Nepal fails to ratify UN accord

Himalayan News Service

Kathmandu, April 28:

The majority of UN members states, including Nepal, has failed to ratify a UN convention against corruption, according to diplomatic sources. This was revealed at a UN meeting held in Bangkok from April 18 to 25. According to United Nations Information Centre (UNIC), the meeting called on all member states that had not yet done effective work on curbing corruption and criminal activities to ratify the 11th UN Convention against corruption. In order to curb corruption, the meeting recognised the need to promote a culture of integrity and accountability in both public and private sector. Member nations had emphasised the need to adopt measures to facilitate asset recovery, consistent with the principles of that convention.

On behalf of Nepal, two experts took part at the ‘UN Convention against Crime’. Kedar Poudel, joint secretary at the ministry of law, justice and parliamentary affairs led the delegation which is the authorised body to work on the issue. Ram Babu Shah, national information officer of UNIC, talking to The Himalayan Times, said that on December 10 2003, Nepal had signed the anti-corruption convention.

As a follow up measure, the cabinet here in a decision of 2004, appointed the ministry of law, justice and parliamentary affairs as a focal point and coordinator for the purpose of this convention. The ministry of law, justice and parliamentary affairs (MOLJPA) had formed a task force under the chairmanship of joint secretary of MoLJPA which has just completed its task and submitted the report to the government. However that Nepal has not been able to ratify the convention against corruption. During the meeting, a Bangkok declaration was announced. The Declaration addressed matters such as theft and trafficking in cultural property and illicit trafficking in protected species of wild flora and fauna. It noted with concern the rise of kidnapping and trafficking in persons, often committed with the objective of funding criminal organisations and terrorist activities. Apart from measures to combat those crimes, there was also a need for measures to provide adequate assistance and protection to the victims and their families. It also noted the concerns raised regarding the illicit removal of and trafficking in human organs, according to UNIC statement.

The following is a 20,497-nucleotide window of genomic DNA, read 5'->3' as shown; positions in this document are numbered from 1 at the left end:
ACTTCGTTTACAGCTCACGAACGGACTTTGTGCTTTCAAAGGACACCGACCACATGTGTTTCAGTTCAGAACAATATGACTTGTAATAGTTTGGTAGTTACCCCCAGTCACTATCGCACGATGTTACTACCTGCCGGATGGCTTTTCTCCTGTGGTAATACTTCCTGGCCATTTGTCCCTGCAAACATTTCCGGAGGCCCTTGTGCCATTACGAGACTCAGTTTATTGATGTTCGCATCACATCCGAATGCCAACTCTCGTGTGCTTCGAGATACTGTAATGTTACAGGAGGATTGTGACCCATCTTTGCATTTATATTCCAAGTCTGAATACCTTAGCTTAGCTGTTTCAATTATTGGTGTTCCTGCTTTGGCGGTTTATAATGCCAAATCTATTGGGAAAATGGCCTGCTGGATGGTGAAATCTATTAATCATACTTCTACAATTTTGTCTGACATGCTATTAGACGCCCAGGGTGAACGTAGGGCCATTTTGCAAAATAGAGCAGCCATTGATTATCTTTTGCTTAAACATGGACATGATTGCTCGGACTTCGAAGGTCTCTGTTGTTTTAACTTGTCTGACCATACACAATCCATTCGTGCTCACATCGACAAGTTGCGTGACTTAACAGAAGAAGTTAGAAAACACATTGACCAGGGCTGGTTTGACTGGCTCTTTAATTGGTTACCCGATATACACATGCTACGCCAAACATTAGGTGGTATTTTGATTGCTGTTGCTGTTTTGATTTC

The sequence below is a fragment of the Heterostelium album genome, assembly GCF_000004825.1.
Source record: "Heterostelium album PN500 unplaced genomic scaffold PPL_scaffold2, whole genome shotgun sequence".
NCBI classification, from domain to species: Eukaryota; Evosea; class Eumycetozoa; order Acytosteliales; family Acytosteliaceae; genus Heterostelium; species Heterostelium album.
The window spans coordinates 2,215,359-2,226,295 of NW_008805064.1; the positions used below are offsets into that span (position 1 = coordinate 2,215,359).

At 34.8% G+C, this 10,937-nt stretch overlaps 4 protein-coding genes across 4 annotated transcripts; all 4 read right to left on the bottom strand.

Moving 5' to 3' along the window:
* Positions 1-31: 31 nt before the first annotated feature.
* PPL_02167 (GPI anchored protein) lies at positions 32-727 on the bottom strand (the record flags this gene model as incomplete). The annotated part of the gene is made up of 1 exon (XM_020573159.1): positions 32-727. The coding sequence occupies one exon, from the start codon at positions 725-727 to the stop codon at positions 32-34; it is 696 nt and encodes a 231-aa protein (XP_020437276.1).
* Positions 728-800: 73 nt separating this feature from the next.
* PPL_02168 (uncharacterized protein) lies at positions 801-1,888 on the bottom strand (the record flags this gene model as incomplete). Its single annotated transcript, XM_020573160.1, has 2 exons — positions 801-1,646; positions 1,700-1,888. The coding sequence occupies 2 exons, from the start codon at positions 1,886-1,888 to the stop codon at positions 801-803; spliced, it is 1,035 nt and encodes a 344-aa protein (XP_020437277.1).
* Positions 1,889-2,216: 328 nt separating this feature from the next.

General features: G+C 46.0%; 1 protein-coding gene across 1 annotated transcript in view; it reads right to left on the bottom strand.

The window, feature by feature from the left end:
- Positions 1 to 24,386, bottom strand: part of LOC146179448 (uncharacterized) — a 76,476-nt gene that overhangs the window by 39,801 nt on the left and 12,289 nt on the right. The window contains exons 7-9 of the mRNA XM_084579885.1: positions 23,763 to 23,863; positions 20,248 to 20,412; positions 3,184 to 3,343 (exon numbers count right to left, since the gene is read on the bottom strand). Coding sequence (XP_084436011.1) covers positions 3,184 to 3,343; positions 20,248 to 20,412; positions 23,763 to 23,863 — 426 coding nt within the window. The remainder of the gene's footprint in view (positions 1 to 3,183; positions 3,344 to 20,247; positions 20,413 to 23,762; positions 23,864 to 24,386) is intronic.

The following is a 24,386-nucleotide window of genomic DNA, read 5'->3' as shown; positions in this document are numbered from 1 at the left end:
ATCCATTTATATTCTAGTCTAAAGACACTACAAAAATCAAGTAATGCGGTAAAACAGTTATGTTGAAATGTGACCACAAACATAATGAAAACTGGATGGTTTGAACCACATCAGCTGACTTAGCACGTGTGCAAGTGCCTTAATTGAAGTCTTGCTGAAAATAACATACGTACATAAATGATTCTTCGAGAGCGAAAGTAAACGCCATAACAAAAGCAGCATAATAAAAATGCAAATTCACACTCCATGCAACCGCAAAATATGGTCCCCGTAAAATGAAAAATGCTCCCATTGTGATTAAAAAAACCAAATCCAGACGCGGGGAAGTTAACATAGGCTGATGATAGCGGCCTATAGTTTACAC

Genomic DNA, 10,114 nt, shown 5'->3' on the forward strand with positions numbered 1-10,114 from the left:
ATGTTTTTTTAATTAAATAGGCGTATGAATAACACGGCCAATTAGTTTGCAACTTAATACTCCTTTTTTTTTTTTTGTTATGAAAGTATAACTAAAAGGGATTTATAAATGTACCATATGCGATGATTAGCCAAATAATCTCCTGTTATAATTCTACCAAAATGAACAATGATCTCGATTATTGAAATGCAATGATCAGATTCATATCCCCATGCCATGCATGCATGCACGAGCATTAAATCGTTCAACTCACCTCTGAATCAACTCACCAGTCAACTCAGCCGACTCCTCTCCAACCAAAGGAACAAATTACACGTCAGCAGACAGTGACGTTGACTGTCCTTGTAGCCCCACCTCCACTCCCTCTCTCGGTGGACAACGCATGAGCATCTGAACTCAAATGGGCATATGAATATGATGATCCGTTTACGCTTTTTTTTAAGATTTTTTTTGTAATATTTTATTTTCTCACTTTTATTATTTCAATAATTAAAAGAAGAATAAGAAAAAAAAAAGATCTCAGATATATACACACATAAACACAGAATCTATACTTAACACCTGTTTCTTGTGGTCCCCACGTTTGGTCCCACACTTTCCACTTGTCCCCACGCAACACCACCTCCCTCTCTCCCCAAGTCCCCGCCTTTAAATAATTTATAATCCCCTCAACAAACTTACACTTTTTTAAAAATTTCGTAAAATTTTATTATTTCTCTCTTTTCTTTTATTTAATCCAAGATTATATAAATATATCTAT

Despite misunderstanding on some issues, participating UN member nations adopted the Eleventh United Nations Congress on Crime Prevention and Criminal Justice unanimously.

According to the Declaration, member states reaffirmed their readiness to improve international cooperation in the fight against crime and terrorism at the multilateral, regional and bilateral levels, in areas including extradition and mutual legal assistance.

UN member states pledged to strengthen cooperation to create an environment to the fight against crime, including promotion of growth, sustainable development and eradicating poverty and unemployment. The Declaration reaffirmed the fundamental importance of implementation of existing instruments and further development of national measures and international cooperation in criminal matters.